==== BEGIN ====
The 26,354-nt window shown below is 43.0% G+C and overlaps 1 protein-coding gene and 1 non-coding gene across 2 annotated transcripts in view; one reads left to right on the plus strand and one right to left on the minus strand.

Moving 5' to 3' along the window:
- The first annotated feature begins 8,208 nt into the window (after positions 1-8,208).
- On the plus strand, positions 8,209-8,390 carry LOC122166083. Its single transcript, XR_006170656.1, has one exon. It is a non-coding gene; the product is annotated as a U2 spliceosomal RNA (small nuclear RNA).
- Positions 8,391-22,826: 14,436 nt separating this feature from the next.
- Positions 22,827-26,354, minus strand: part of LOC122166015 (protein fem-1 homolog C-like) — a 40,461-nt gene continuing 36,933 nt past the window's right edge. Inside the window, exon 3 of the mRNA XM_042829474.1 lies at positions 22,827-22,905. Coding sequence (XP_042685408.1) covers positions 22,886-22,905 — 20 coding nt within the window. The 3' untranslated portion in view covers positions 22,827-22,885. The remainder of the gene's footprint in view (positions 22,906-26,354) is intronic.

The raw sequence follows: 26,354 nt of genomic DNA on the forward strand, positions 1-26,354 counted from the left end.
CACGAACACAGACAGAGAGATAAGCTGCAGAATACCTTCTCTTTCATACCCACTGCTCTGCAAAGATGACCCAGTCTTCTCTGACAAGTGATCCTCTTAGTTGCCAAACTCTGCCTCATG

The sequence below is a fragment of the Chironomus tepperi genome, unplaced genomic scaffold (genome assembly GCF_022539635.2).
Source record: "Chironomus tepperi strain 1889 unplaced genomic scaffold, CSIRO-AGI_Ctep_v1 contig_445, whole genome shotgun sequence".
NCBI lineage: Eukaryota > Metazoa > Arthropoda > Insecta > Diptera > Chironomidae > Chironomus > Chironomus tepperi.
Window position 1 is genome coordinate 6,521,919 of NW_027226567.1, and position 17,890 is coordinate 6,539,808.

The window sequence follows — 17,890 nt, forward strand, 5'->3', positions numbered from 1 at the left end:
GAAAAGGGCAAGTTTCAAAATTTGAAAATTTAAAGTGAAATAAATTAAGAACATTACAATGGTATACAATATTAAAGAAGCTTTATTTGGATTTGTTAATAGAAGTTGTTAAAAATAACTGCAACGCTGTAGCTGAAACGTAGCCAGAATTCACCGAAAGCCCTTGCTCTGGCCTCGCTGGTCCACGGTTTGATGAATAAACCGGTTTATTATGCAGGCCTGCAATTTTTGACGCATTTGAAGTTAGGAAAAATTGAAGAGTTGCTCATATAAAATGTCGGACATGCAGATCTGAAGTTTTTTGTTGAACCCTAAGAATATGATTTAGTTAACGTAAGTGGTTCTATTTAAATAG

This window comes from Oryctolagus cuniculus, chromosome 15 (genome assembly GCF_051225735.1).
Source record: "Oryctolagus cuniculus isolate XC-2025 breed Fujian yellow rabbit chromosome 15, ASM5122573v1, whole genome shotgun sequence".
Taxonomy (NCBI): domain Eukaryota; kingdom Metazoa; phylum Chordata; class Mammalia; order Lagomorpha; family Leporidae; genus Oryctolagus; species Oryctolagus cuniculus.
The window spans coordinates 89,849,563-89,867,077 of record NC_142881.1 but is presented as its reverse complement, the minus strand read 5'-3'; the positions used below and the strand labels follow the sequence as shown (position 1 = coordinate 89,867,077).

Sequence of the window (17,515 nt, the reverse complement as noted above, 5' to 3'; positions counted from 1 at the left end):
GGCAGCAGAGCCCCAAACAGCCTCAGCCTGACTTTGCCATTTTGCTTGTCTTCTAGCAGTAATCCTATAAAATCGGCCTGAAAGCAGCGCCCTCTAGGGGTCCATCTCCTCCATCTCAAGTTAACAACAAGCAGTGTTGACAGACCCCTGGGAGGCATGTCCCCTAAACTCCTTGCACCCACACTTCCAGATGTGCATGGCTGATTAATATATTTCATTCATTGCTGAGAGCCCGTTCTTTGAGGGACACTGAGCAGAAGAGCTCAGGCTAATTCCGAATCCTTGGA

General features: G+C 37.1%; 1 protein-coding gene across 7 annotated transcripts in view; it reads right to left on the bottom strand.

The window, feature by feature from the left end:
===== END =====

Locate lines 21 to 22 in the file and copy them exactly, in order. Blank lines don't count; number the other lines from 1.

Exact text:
General features: G+C 37.1%; 1 protein-coding gene across 7 annotated transcripts in view; it reads right to left on the bottom strand.

The window, feature by feature from the left end: